Pelosi barks

Nancy Pelosi is Exhibit A in Kim Strassel’s Wall Street Journal Potomac Watch column “Pols Face a Coronavirus Test.” Subhead: “Who’s leading and who’s seeking political advantage? Here are the answers.” Pelosi is the leading example of what not to do:

Crises have a way of separating the leaderlike wheat from the opportunistic chaff. Coronavirus is the crisis of our time, and the political winnowing is something to behold.

Example: The Trump administration spent this week distributing ventilators, standing up small-business loans, dispatching hospital ships, erecting alternate care facilities, explaining virus modeling, revamping regulations to keep truckers on the road, and plastering the airwaves with information about hygiene and social distancing. Speaker Nancy Pelosi spent this week setting up a new House committee to investigate Donald Trump.

After citing Governors Cuomo and Newsom as counterexamples, Strassel returns to Pelosi:

Contrast this with Mrs. Pelosi, who seems to view the pandemic as one big political opportunity. She held up last week’s relief bill for days, attempting to cram into it unrelated election and climate provisions. She used a Sunday CNN appearance to accuse Mr. Trump of killing Americans. This week she announced a new special House committee that will “examine all aspects of the federal response to the coronavirus” and will have subpoena power. This is yet the latest Democratic machinery for investigating Trump and ginning up scandals.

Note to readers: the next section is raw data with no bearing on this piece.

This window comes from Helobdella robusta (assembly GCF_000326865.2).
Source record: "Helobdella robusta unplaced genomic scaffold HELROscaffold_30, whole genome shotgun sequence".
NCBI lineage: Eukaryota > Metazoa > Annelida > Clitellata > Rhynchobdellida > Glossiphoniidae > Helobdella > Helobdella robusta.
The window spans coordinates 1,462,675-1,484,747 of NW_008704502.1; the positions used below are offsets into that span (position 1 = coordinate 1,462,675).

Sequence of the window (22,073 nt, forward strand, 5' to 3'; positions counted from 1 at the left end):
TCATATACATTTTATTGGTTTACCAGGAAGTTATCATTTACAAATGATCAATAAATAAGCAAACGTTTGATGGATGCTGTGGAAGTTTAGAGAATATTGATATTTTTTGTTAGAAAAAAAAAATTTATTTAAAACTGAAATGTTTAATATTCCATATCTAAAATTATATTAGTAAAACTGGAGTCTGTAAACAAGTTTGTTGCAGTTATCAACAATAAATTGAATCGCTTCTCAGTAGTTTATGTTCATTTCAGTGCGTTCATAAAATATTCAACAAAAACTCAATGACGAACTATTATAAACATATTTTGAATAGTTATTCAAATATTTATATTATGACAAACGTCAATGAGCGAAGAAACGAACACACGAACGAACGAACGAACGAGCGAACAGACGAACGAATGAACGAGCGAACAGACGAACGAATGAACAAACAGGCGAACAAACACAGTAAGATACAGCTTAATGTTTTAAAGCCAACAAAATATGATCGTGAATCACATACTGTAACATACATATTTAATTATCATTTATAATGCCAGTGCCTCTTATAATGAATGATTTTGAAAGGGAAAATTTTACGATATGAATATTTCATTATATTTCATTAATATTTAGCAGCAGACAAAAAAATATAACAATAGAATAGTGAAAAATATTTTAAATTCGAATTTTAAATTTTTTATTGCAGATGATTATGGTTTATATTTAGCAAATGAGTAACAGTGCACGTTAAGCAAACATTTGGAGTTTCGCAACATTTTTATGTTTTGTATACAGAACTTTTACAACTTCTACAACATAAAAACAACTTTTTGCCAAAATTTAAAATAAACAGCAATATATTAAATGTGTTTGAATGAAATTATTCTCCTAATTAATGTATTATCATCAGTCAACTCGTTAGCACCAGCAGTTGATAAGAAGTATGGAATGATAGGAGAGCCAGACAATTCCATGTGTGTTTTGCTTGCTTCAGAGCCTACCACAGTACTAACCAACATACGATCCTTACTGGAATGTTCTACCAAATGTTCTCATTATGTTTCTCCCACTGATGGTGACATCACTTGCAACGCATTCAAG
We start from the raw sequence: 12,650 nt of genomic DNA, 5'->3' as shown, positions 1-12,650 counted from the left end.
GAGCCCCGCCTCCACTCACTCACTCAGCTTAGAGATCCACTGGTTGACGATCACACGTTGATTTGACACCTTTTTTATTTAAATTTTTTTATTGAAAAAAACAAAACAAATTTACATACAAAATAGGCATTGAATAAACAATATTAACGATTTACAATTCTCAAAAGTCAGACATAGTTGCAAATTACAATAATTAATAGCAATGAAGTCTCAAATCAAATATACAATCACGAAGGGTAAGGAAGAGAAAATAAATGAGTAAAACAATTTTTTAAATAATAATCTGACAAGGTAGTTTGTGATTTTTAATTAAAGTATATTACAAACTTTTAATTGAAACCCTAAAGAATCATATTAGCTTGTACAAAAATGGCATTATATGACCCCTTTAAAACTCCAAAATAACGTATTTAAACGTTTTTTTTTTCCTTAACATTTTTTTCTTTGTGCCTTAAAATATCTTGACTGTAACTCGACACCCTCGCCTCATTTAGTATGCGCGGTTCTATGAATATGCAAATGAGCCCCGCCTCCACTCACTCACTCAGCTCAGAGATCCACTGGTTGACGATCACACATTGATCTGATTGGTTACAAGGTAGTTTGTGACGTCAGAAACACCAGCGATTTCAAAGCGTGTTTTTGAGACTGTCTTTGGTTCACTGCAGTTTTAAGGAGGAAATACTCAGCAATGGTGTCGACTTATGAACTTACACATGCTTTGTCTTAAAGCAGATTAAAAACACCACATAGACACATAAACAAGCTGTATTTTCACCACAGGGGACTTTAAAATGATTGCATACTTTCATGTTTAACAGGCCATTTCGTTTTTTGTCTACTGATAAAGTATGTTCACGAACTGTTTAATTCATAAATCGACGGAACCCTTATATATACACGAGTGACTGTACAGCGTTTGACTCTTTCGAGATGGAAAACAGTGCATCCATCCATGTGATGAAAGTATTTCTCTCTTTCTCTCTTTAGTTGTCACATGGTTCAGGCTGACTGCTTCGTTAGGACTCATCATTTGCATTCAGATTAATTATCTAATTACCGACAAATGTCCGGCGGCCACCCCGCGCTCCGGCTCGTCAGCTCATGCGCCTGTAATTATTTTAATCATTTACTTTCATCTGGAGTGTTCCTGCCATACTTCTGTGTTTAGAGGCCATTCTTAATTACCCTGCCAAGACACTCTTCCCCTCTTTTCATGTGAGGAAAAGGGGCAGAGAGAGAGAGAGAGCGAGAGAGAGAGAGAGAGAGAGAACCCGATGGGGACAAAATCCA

“The little dogs and all,” King Lear complains as he struggles to hold it together in Shakespeare’s great play. “Tray, Blanch, and Sweet-heart, see, they bark at me.” Lear seems to be seeing things, but Pelosi is unfortunately for real. The little dogs bark but the caravan moves on.

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